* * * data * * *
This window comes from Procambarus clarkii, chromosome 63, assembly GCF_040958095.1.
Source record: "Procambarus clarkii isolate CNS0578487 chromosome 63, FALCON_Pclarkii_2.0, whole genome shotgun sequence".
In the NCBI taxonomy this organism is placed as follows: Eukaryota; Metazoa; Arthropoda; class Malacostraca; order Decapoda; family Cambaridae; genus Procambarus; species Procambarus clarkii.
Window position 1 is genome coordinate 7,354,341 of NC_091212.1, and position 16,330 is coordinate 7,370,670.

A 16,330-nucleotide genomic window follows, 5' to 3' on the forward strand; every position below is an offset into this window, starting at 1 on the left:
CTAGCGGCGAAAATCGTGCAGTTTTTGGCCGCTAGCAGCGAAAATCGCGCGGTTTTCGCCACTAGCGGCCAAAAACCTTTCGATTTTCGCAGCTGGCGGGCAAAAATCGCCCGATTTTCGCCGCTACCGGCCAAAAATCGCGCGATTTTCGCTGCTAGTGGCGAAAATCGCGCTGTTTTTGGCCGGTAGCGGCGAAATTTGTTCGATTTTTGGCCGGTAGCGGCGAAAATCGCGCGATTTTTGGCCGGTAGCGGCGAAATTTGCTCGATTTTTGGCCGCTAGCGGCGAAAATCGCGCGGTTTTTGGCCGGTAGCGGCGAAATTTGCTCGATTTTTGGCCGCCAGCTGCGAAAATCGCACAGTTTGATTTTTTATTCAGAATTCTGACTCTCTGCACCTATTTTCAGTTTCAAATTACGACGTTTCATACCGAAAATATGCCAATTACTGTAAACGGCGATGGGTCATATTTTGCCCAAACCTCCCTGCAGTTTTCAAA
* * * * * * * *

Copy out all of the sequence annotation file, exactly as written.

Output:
This window comes from Procambarus clarkii, chromosome 63, assembly GCF_040958095.1.
Source record: "Procambarus clarkii isolate CNS0578487 chromosome 63, FALCON_Pclarkii_2.0, whole genome shotgun sequence".
In the NCBI taxonomy this organism is placed as follows: Eukaryota; Metazoa; Arthropoda; class Malacostraca; order Decapoda; family Cambaridae; genus Procambarus; species Procambarus clarkii.
Window position 1 is genome coordinate 7,354,341 of NC_091212.1, and position 16,330 is coordinate 7,370,670.

A 16,330-nucleotide genomic window follows, 5' to 3' on the forward strand; every position below is an offset into this window, starting at 1 on the left:
CTAGCGGCGAAAATCGTGCAGTTTTTGGCCGCTAGCAGCGAAAATCGCGCGGTTTTCGCCACTAGCGGCCAAAAACCTTTCGATTTTCGCAGCTGGCGGGCAAAAATCGCCCGATTTTCGCCGCTACCGGCCAAAAATCGCGCGATTTTCGCTGCTAGTGGCGAAAATCGCGCTGTTTTTGGCCGGTAGCGGCGAAATTTGTTCGATTTTTGGCCGGTAGCGGCGAAAATCGCGCGATTTTTGGCCGGTAGCGGCGAAATTTGCTCGATTTTTGGCCGCTAGCGGCGAAAATCGCGCGGTTTTTGGCCGGTAGCGGCGAAATTTGCTCGATTTTTGGCCGCCAGCTGCGAAAATCGCACAGTTTGATTTTTTATTCAGAATTCTGACTCTCTGCACCTATTTTCAGTTTCAAATTACGACGTTTCATACCGAAAATATGCCAATTACTGTAAACGGCGATGGGTCATATTTTGCCCAAACCTCCCTGCAGTTTTCAAA